Home News Managing family assets: The importance of planning ahead

Managing family assets: The importance of planning ahead

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Friday, August 22, 2014
 

UnknownBY CLIFF HOCKLEY |  OB GUEST CONTRIBUTOR

A wealthy grandmother dies leaving a $3 million commercial building to her heirs without a plan; five family partners share interest in a $5 million apartment building, and one of the partners goes through a divorce while another gets into a terrible car accident. Situations like these can affect any group of investors, but when business intersects with family, a host of  situations can arise. Without a clear vision and careful planning, hard-earned investments can become stressful burdens.

The foundation of a strong financial plan lies in understanding how the assets in question can benefit the stakeholders according to their specific financial goals. For real estate investments, owners typically derive value in four ways:

  • Appreciation: A well-positioned property can increase in value over time. When sold, the difference between the sale price and the original purchase price results in a net gain.
  • Cash Flow: When a landlord leases building, the rent represents a source of income. Understanding the lease is very important to evaluating the potential cash flow. Important factors to consider include the length of the lease term, the amount of any increases, and the financial responsibilities of tenant and landlord.
  • Depreciation: The value of the improvements to a piece of land can be depreciated over time, offsetting the tax burden of income earned from other sources.
  • Debt Reduction: Because they are secured by real property, mortgages tend to carry lower interest rates than other forms of credit. Once equity has accrued, cash from refinancing a property can go towards paying off more expensive forms of debt, such as credit cards or personal lines of credit.

The personal financial situation of each investor determines the extent to which they can derive value, which can make real estate a smart move, even when return rates seem low compared to other types of investments. For instance, consider a choice between a commercial building with a 6.5% cap rate and a well-managed hedge fund earning an average of 10% (assuming similar risk). While the immediate cash flow of the stocks exceeds that of the real estate, factoring in appreciation and depreciation can boost the actual return considerably, depending on the profile of the investor.

A strategic plan is necessary and should address a number of critical questions, including:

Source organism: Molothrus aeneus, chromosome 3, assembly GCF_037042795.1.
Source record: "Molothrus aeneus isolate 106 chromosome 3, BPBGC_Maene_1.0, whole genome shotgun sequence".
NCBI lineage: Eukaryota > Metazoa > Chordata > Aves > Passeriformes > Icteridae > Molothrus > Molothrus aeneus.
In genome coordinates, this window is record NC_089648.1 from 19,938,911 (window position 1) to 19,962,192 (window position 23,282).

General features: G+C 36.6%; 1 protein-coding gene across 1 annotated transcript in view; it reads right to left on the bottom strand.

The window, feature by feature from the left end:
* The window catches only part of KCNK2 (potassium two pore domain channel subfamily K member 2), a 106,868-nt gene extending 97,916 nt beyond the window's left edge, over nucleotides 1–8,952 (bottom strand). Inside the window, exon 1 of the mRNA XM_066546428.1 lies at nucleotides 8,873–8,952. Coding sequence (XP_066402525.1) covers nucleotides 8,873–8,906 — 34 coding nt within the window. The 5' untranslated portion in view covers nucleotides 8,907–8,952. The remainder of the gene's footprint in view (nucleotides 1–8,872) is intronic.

• Who are the owners?
  1. The plan should define who has ownership, and how ownership will change in the event of a divorce, death, bankruptcy, etc.
  • Who makes decisions?
  1. Managing Member: Some families agree on a managing member to make important decisions on behalf of all owners. He/she may be paid a fee for this service, or not, depending on their agreement with the rest of the owners.
  2. Board of Directors: Owners may elect a board to make decisions on behalf of the owners. Terms governing the conduct of the Board should be agreed upon by all owners.
  3. Family Council: A hybrid approach – owners may appoint a managing member who acts on the advice of a non-governing council of family members. This approach vests final authority in one person, but gives all stakeholders a chance to meaningfully contribute to the process.
  4. Asset Manager for Hire: When no owners wish to take responsibility, a family can hire a professional asset manager to do so. Many banks have trust departments that offer this service. This approach can lead to good outcomes when family members are too busy or unqualified to make the required commitment.
  • How are disputes resolved?
  1. If a difference of opinion arises, a protocol should exist for resolving the dispute. All owners should agree to the resolution procedure itself and whatever conclusion results from it. Having a formal dispute resolution process can mitigate acrimonious squabbling as well as legal liability.

These questions can only be answered when the family agrees on the goals of the investment. Each owner should use an understanding of his/her own financial position to frame his/her goals in terms of the potential benefits of a real estate investment. Important factors to consider include:

  • Risk vs. Return
  1. Investors often find a tradeoff between security and return. The family’s comfort-level with risk will determine the types of properties in which it will consider investing. Investors typically see lower cap rates for commercial buildings with well-established tenants, long-term leases and corporate guarantees.
  • Hands-on vs. Hands-off
  1. The degree to which family members wish to involve themselves in investment projects determines the types of projects that the family should consider. It may pay off to hire a management company.
  • Estate Planning
  1. The investment goals should keep in mind the family’s long-term plans for the assets. As John Maynard Keynes observed, “In the long run, we’re all dead”. While a tax lawyer can help ease estate tax burdens, managers should also consider the potential of a property to generate value for future owners.

Just like in any business, a clear set of goals implemented by an effective strategic plan will maximize the long-term earning potential of the group. No matter the goals of the investment, however, families should remember to treat the business as a business. When personal agendas cloud the judgment of those in charge, investments and relationships both suffer. By understanding the benefits of real estate investments, families can agree upon goals that will make their investments work for them.

Cliff Hockley is president of Bluestone & Hockley Real Estate Services

 

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